I have lived my entire life in a reality that is plagued by senseless gun violence.

In July 2012, 12 people were killed and 70 were injured at a movie premiere in Aurora, Colorado that I had planned to attend in Florida the next day. I spent the entire length of the film staring at the exit door hoping there wouldn’t be a copycat attack and mapping out each entry-way in the theatre.

In December 2012, I returned home from my first semester as a freshman in high school only to turn on the news and learn that 27 innocent people had lost their lives, 20 of them under the age of seven in Newtown, Connecticut.

In June 2016, I was at summer camp when I learned of the Pulse nightclub shooting in my home state. When I heard the news, I felt a wave of fear wash over me as I frantically called and texted my friends in the area praying that I would hear back from them.

October of 2017, the deadliest shooting this country has ever seen – Las Vegas, Nevada. 59 killed. Of the 851 injured, 422 were by gunfire.

About one month later, at almost midnight of November 21, 2017 – my birthday – I was finishing a paper in my school’s library when I received a text from the Brandeis Emergency Notification System. It said: “BENS ALERT: REPORTED ARMED SUSPECT ON CAMPUS. TAKE SHELTER, LOCK DOORS & WINDOWS. SILENCE CELL PHONE. REMAIN QUIET & AWAIT FURTHER INSTRUCTION.” Those of us on the top floor retreated to a group study room with floor-to-ceiling windows. I had to tell my best friend not to call me and communicate to my parents that I was in a lock-down. I had to answer texts from my closest friends who had called to wish me a happy birthday and tell them I was shaking with anxiety. Two and a half hours later we were told that the situation was clear and we were to return to our rooms immediately. I learned that “the situation” was two armed robbers in the building connected to my dorm. My friends saw the suspects walk by.

Then on Valentine’s Day of this year, the deadliest high school shooting in U.S. history, again in my home state of Florida. Marjory Stoneman Douglas High School. My friends went there. Their siblings were still there.

I returned home for a week shortly after the massacre where I watched my Senators and a Florida Congressman participate in a town hall with some of the Stoneman Douglas High School shooting survivors, parents, and faculty members. I watched Dana Loesch, the national spokesperson for the NRA, offer nothing more than “thoughts and prayers” to the victims and their families.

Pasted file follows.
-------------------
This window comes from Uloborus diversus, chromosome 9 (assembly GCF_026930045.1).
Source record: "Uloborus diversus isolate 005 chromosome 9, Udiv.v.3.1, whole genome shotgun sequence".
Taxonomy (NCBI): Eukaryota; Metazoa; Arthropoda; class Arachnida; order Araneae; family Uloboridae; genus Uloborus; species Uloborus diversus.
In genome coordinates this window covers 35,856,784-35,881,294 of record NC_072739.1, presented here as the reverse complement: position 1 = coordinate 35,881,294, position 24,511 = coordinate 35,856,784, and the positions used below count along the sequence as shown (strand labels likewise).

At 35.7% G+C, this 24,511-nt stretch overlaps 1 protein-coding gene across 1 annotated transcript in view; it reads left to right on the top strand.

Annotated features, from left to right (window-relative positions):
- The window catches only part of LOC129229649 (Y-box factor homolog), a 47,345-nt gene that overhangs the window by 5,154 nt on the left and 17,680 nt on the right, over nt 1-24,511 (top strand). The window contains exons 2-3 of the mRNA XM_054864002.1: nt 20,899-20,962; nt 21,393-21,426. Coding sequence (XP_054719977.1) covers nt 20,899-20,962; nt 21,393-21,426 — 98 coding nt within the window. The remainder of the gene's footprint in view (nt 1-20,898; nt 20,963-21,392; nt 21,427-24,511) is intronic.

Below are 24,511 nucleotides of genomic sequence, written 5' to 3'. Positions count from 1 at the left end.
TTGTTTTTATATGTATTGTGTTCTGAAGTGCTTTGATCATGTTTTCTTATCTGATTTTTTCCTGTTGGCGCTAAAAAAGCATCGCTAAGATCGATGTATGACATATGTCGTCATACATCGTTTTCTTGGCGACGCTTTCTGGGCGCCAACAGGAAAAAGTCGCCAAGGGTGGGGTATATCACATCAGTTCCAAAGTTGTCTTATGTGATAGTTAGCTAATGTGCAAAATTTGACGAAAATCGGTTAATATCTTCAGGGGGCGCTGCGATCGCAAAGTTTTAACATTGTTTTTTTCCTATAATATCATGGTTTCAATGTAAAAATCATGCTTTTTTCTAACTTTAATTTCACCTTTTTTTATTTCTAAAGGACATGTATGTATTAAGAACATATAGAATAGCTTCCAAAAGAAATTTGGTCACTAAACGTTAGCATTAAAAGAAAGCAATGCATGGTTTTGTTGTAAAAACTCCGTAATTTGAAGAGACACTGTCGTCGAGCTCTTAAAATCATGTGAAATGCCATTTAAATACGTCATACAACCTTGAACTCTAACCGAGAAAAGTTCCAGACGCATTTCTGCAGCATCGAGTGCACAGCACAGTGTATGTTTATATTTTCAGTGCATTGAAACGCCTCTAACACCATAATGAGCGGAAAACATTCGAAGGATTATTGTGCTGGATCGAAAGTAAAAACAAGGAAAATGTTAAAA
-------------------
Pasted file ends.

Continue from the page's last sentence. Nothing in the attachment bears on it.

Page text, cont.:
It was then that I knew I could not sit idly by and that my generation had the power to create change.

Immediately upon returning to school, I connected with some friends about where we, as the nation’s youth, move from here. We knew that this was the beginning of the end. We would make this the last shooting. With the Union for Reform Judaism, we organized 3,000 people to join us at the March For Our Lives in Washington, D.C. I helped organize seven fellow college students from the Greater Boston Area to attend the march and arranged for their transportation and lodging. My friends and I spoke to those 3,000 marchers alongside Rep. Debbie Wasserman Schultz and the classmates and friends of the victims. After an hour-long program of mental and emotional preparation, we joined the 800,000 people on Pennsylvania Avenue in front of the eyes of the United States federal government to demand stricter gun regulations.

At the march, I cried while singing “Happy Birthday” to Nicholas Dworet, a 17-year old victim from Parkland. I cried when Emma Gonzalez stood in silence for six minutes and twenty seconds, the length of time it took for 17 people to be shot and killed in her school. I cried at NOW’s National Conference when Ethel Guttenberg, the grandmother of 14-year old Parkland victim Jaime Guttenberg talked about losing her exceptional granddaughter.

I have only known a world where I need to always be prepared for a shooter entering my school or my campus with the intent to cause harm and to kill. My peers and I need to live with the fact that, at any point, a person can walk into a place of learning and fire round after round of ammunition, killing ourselves and our friends and our mentors. People’s children and children’s parents run the risk of dying every day they go to work.

It does not have to be this way.

And soon it won’t be. Sooner than later, we will see change. Congress will change hands to more sensible people that are fully aware of the danger that Brett Kavanaugh would pose on the bench should he be confirmed. People who realize that reality, as it stands now, is far too dangerous and that our culture needs to change. We will not rest until every child and every adult is safe from gun violence. No one should ever have to drop their child off to school praying that they come home alive and in one piece. I do not want to sing “Happy Birthday” to another dead child whose life could have been saved if lawmakers had just opened their ears instead of their wallets. They have to learn to think with what they know is right in their heads (discuss) and in their chests and not with what’s in their pockets.

I am done living in fear. My generation is done living in fear. We will be taken seriously or this country will continue to face the consequences of a gun-plagued society. We have lived in fear for too long. We’re done. We are not satisfied. We will not be complicit. We seek change. We will make change.

Change. Is. Coming.

Josh C. is a President’s Office Intern at the National Organization for Women (NOW) Action Center in Washington, DC. He is a student at Brandies University.